Reports show worrying decline in NHS nurses

Nurses gather outside the Department of Health on the NHS's 69th birthday to protest against the pay restraint. Nurse numbers are now worryingly low. PHoto: Wiktor Syxmanowicz/Shutterstock
Nurses gather outside the Department of Health on the NHS's 69th birthday to protest against the pay restraint. Nurse numbers are now worryingly low. PHoto: Wiktor Syxmanowicz/Shutterstock

Three high-level reports have identified a worrying decline in NHS nurse numbers, with fewer coming to the UK from abroad, especially from within the EU, and fewer students coming into the profession.

Although the trend is unlikely to have an immediate effect on OH nursing, the profession is already a small and ageing specialty and therefore any tightening or worsening of workforce pressures could, in time, have a significant knock-on effect. Fewer nurses also means intensifying pressures for those remaining in the profession, in turn potentially creating a vicious cycle of stress, pressure and health problems.

A report by the Health Foundation has argued that, although the NHS workforce as a whole increased by 2% in the year to April, nurse numbers decreased by 0.2%. Worryingly, 1,220 fewer students started undergraduate nursing degrees in England in 2017, it said.

A new analysis by The King’s Fund has echoed these findings, arguing that the number of nurses and health visitors employed by the NHS has fallen for the first time on a year-on-year basis since April 2013.

There were fewer NHS nurses and health visitors in post in April 2017 when compared to the previous April. This fall continued in May and June, with 282,603 nurses and health visitors in post in June 2017 – 1,071 fewer than in June 2016.

The key factor in this decline was a significant reduction in the number of nurses from the EU joining the UK nursing register since the referendum and changes to language testing requirements, together with an increasing number of EU staff leaving the NHS, said the King’s Fund.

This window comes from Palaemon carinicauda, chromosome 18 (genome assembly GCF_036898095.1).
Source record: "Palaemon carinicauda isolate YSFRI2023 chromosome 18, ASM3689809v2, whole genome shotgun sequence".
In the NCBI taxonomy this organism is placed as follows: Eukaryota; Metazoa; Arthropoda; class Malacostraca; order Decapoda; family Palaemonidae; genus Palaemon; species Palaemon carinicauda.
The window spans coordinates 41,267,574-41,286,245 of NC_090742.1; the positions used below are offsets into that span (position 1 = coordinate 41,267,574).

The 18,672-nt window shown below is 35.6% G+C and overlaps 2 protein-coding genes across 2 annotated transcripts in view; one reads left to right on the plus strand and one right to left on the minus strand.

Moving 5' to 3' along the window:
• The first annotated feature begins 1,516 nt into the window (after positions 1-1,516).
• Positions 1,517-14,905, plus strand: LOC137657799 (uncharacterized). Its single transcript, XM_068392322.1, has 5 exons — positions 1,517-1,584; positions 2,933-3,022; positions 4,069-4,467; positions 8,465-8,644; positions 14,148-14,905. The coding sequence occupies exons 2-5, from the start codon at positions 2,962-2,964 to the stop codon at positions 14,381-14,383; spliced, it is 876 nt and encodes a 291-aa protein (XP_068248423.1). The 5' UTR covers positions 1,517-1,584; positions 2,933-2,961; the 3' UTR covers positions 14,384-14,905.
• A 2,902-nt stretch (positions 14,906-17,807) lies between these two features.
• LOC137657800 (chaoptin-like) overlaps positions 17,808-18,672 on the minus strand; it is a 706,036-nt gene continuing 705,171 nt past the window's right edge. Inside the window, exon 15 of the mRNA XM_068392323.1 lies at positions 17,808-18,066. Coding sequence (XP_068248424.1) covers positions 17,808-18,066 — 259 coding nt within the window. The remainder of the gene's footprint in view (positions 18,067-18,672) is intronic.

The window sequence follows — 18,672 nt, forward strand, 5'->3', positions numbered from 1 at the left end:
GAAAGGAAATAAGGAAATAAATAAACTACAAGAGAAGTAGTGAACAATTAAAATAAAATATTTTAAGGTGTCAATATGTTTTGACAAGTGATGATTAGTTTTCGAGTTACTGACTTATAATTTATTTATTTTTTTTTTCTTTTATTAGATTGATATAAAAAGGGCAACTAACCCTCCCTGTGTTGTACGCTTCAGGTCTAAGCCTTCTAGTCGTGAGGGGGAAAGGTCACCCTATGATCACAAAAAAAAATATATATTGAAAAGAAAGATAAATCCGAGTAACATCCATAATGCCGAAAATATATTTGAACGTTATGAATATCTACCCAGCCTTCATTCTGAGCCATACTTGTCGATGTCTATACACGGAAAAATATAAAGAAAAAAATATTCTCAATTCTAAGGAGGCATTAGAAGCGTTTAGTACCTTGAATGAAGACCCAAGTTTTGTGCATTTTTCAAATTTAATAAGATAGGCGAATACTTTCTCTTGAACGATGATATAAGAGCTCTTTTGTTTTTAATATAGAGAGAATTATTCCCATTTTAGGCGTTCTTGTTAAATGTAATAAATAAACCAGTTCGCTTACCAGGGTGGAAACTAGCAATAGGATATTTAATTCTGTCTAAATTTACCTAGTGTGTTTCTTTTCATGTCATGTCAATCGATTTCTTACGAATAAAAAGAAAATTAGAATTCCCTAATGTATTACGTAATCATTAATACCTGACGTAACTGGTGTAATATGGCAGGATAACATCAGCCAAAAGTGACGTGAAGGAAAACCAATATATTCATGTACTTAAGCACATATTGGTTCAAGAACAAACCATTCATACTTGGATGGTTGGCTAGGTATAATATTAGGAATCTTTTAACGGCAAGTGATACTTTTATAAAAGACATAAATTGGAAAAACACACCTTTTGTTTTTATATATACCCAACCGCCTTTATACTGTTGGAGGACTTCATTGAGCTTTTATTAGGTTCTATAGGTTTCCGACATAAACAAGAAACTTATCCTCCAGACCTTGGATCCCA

Finally, a report from the Nursing & Midwifery Council has calculated that, over the past 12 months, the number of UK graduates leaving the profession has increased by 9%.

Compounding this, the number of nurses and midwives from Europe leaving the register has increased by 67%, while the number joining the register from the EU has dropped dramatically, from 10,178 last year to 1,107 this year, a decrease of 89%.

Health secretary Jeremy Hunt has announced an increase in nurse training places, but King’s Fund director Richard Murray warned this was unlikely to help in the short to medium term.

“It is worrying that the number of nurses and health visitors is going down at a time when services are already overstretched and the demand for care is rising. This means the NHS is less equipped to cope with the demands of a winter that was already threatening to stretch it to the limit,” he said.

The number of staff leaving the NHS as a result of ill-health and work-life balance issues had also increased sharply over the past few years, the King’s Fund said.

The rising pressures on nursing staff as a result have been highlighted by an analysis of Health and Safety Executive statistics. This has argued that nursing and midwifery, along with welfare and teaching, are now among the UK’s most stressful occupations.

The prevalence of work-related stress for nursing and midwifery professionals was 3,090 cases per 100,000 workers in 2016-17, with work-related stress in women more than 60% higher than in men, it said.

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